9. Late stage crystallization and healing during spin-coating enhance carrier transport in small-molecule organic semiconductors

    KAUST Repository

    Chou, Kang Wei

    2014-01-01

    Spin-coating is currently the most widely used solution processing method in organic electronics. Here, we report, for the first time, a direct investigation of the formation process of the small-molecule organic semiconductor (OSC) 6,13-bis(triisopropylsilylethynyl) (TIPS)-pentacene during spin-coating in the context of an organic thin film transistor (OTFT) application. The solution thinning and thin film formation were monitored in situ by optical reflectometry and grazing incidence wide angle X-ray scattering, respectively, both of which were performed during spin-coating. We find that OSC thin film formation is akin to a quenching process, marked by a deposition rate of ∼100 nm s-1, nearly three orders of magnitude faster than drop-casting. This is then followed by a more gradual crystallization and healing step which depends upon the spinning speed. We associate this to further crystallization and healing of defects by residency of the residual solvent trapped inside the kinetically trapped film. The residency time of the trapped solvent is extended to several seconds by slowing the rotational speed of the substrate and is credited with improving the carrier mobility by nearly two orders of magnitude. Based on this insight, we deliberately slow down the solvent evaporation further and increase the carrier mobility by an additional order of magnitude. These results demonstrate how spin-coating conditions can be used as a handle over the crystallinity of organic semiconductors otherwise quenched during initial formation only to recrystallize and heal during extended interaction with the trapped solvent. This journal is © the Partner Organisations 2014.

  10. Synthetic High-Density Lipoprotein-Like Nanocarrier Improved Cellular Transport of Lysosomal Cholesterol in Human Sterol Carrier Protein-Deficient Fibroblasts.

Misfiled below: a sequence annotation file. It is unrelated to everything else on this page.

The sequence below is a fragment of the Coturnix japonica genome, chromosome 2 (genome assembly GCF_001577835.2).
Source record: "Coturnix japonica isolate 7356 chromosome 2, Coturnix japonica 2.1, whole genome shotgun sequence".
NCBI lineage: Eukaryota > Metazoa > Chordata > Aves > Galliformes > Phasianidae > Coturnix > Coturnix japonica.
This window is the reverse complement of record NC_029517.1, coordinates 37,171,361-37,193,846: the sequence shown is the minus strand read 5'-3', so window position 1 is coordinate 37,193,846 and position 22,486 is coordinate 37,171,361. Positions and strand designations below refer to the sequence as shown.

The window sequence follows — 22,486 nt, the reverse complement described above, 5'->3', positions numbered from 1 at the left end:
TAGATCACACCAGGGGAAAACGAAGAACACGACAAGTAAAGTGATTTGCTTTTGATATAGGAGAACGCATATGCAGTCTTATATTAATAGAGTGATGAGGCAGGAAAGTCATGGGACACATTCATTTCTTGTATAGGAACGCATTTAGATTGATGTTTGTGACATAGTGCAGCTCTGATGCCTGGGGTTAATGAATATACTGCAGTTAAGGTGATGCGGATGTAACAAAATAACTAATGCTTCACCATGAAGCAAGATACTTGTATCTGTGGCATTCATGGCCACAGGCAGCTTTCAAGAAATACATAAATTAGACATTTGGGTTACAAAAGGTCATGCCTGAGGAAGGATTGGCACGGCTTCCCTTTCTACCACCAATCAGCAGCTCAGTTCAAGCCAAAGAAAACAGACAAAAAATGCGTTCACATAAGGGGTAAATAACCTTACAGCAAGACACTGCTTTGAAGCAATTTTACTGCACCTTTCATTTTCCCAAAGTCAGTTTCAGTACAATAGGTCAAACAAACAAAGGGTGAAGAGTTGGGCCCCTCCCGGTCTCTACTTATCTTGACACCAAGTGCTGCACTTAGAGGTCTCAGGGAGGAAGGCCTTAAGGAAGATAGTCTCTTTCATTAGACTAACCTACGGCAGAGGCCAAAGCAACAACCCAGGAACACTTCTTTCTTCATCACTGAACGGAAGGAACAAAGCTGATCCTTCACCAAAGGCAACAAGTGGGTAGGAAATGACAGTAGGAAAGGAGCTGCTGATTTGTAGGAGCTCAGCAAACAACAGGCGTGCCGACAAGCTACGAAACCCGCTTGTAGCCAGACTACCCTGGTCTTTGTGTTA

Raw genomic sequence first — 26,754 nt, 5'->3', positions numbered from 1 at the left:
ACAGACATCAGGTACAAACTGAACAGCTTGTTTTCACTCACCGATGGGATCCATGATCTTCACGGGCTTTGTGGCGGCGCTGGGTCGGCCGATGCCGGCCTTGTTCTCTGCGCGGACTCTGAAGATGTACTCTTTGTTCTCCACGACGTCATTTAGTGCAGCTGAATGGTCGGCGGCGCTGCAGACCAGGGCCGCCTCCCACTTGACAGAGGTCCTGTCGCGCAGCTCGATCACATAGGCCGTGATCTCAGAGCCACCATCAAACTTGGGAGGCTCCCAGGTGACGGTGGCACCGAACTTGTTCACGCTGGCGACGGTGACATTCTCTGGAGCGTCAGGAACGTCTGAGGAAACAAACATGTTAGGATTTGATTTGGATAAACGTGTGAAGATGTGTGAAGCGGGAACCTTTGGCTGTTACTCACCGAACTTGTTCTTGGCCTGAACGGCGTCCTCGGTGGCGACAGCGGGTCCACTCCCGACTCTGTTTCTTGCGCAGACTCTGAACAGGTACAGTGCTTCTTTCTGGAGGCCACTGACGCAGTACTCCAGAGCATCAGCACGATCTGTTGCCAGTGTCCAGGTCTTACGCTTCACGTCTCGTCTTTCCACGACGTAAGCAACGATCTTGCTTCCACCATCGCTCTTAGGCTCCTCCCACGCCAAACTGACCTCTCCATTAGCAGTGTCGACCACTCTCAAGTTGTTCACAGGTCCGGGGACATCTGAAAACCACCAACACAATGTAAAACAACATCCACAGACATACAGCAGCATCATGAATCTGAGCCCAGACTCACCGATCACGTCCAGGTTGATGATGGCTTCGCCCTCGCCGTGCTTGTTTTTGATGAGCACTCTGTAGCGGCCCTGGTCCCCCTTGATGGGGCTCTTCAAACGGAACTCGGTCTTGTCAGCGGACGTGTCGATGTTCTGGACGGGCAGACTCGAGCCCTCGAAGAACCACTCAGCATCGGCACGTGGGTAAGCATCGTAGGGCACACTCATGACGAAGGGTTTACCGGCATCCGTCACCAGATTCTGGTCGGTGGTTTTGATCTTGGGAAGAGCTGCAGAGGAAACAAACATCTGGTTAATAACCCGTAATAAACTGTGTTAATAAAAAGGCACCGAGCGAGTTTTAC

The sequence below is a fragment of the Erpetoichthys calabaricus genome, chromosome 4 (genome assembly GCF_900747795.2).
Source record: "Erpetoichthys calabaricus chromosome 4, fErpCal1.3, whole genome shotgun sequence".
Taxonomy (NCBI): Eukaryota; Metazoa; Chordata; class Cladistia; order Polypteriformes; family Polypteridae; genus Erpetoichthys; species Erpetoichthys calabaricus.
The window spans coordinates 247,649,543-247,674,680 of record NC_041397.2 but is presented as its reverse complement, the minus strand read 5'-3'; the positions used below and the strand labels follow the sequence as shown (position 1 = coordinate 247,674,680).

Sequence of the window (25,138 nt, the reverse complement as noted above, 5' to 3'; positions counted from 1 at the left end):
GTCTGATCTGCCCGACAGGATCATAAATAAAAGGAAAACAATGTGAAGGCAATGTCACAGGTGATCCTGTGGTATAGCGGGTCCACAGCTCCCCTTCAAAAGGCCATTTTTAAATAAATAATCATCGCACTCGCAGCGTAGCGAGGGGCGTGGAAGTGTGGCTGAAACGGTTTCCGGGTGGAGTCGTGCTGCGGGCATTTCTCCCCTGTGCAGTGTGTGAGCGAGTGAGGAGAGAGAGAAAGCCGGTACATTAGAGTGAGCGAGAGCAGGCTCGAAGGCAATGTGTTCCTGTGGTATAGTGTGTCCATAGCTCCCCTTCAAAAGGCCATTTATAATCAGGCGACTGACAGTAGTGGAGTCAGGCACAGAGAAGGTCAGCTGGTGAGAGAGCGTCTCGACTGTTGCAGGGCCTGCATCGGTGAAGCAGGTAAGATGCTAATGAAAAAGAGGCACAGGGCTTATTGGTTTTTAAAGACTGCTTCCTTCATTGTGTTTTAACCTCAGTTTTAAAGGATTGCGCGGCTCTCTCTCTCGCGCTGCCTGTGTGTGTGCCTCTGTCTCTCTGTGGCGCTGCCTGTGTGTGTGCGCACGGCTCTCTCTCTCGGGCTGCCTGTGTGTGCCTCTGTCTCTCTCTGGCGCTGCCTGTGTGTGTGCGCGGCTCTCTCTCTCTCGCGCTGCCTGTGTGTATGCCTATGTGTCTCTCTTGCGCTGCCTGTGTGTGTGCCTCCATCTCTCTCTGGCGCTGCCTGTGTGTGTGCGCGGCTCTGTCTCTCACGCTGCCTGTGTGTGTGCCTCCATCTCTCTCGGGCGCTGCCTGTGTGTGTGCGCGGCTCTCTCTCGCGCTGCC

Science.gov (United States)

    Nam, Da-Eun; Kim, Ok-Kyung; Park, Yoo Kyoung; Lee, Jeongmin

    2016-01-01

    Sterol carrier protein-2 (SCP-2), which is not found in tissues of people with Zellweger syndrome, facilitates the movement of cholesterol within cells, resulting in abnormal accumulation of cholesterol in SCP-2-deficient cells. This study investigated whether synthetic high-density lipoprotein-like nanocarrier (sHDL-NC) improves the cellular transport of lysosomal cholesterol to plasma membrane in SCP-2-deficient fibroblasts. Human SCP-2-deficient fibroblasts were incubated with [(3)H-cholesterol]LDL as a source of cholesterol and sHDL-NC. The cells were fractionated by centrifugation permit tracking of [(3)H]-cholesterol from lysosome into plasma membrane. Furthermore, cellular content of cholesteryl ester as a storage form and mRNA expression of low-density lipoprotein (LDL) receptor were measured to support the cholesterol transport to plasma membrane. Incubation with sHDL-NC for 8 h significantly increased uptake of [(3)H]-cholesterol to lysosome by 53% and further enhanced the transport of [(3)H]-cholesterol to plasma membrane by 32%. Treatment with sHDL-NC significantly reduced cellular content of cholesteryl ester and increased mRNA expression of LDL receptor (LDL-R). In conclusion, sHDL-NC enables increased transport of lysosomal cholesterol to plasma membrane. In addition, these data were indirectly supported by decreased cellular content of cholesteryl ester and increased gene expression of LDL-R. Therefore, sHDL-NC may be a useful vehicle for transporting cholesterol, which may help to prevent accumulation of cholesterol in SCP-2-deficient fibroblasts.